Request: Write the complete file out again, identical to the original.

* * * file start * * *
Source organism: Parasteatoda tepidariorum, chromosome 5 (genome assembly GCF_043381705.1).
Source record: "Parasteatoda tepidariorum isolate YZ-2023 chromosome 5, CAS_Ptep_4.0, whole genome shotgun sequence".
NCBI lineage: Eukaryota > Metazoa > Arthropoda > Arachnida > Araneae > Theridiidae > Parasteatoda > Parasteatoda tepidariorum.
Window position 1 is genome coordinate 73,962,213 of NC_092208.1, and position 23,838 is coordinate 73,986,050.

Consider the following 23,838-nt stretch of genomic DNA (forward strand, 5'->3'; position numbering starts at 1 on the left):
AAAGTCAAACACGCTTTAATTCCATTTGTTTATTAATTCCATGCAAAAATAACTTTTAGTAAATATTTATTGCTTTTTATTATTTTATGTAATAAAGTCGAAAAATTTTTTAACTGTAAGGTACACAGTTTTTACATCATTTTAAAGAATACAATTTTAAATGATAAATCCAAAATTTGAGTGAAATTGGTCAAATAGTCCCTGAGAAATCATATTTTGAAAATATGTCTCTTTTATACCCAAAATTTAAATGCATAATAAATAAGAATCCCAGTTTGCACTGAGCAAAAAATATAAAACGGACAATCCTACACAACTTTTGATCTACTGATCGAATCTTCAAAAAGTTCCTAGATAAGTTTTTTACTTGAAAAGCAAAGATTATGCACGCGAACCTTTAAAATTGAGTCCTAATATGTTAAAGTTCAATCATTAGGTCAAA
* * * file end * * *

Source organism: Parasteatoda tepidariorum, chromosome 5 (genome assembly GCF_043381705.1).
Source record: "Parasteatoda tepidariorum isolate YZ-2023 chromosome 5, CAS_Ptep_4.0, whole genome shotgun sequence".
NCBI lineage: Eukaryota > Metazoa > Arthropoda > Arachnida > Araneae > Theridiidae > Parasteatoda > Parasteatoda tepidariorum.
Window position 1 is genome coordinate 73,962,213 of NC_092208.1, and position 23,838 is coordinate 73,986,050.

Consider the following 23,838-nt stretch of genomic DNA (forward strand, 5'->3'; position numbering starts at 1 on the left):
AAAGTCAAACACGCTTTAATTCCATTTGTTTATTAATTCCATGCAAAAATAACTTTTAGTAAATATTTATTGCTTTTTATTATTTTATGTAATAAAGTCGAAAAATTTTTTAACTGTAAGGTACACAGTTTTTACATCATTTTAAAGAATACAATTTTAAATGATAAATCCAAAATTTGAGTGAAATTGGTCAAATAGTCCCTGAGAAATCATATTTTGAAAATATGTCTCTTTTATACCCAAAATTTAAATGCATAATAAATAAGAATCCCAGTTTGCACTGAGCAAAAAATATAAAACGGACAATCCTACACAACTTTTGATCTACTGATCGAATCTTCAAAAAGTTCCTAGATAAGTTTTTTACTTGAAAAGCAAAGATTATGCACGCGAACCTTTAAAATTGAGTCCTAATATGTTAAAGTTCAATCATTAGGTCAAA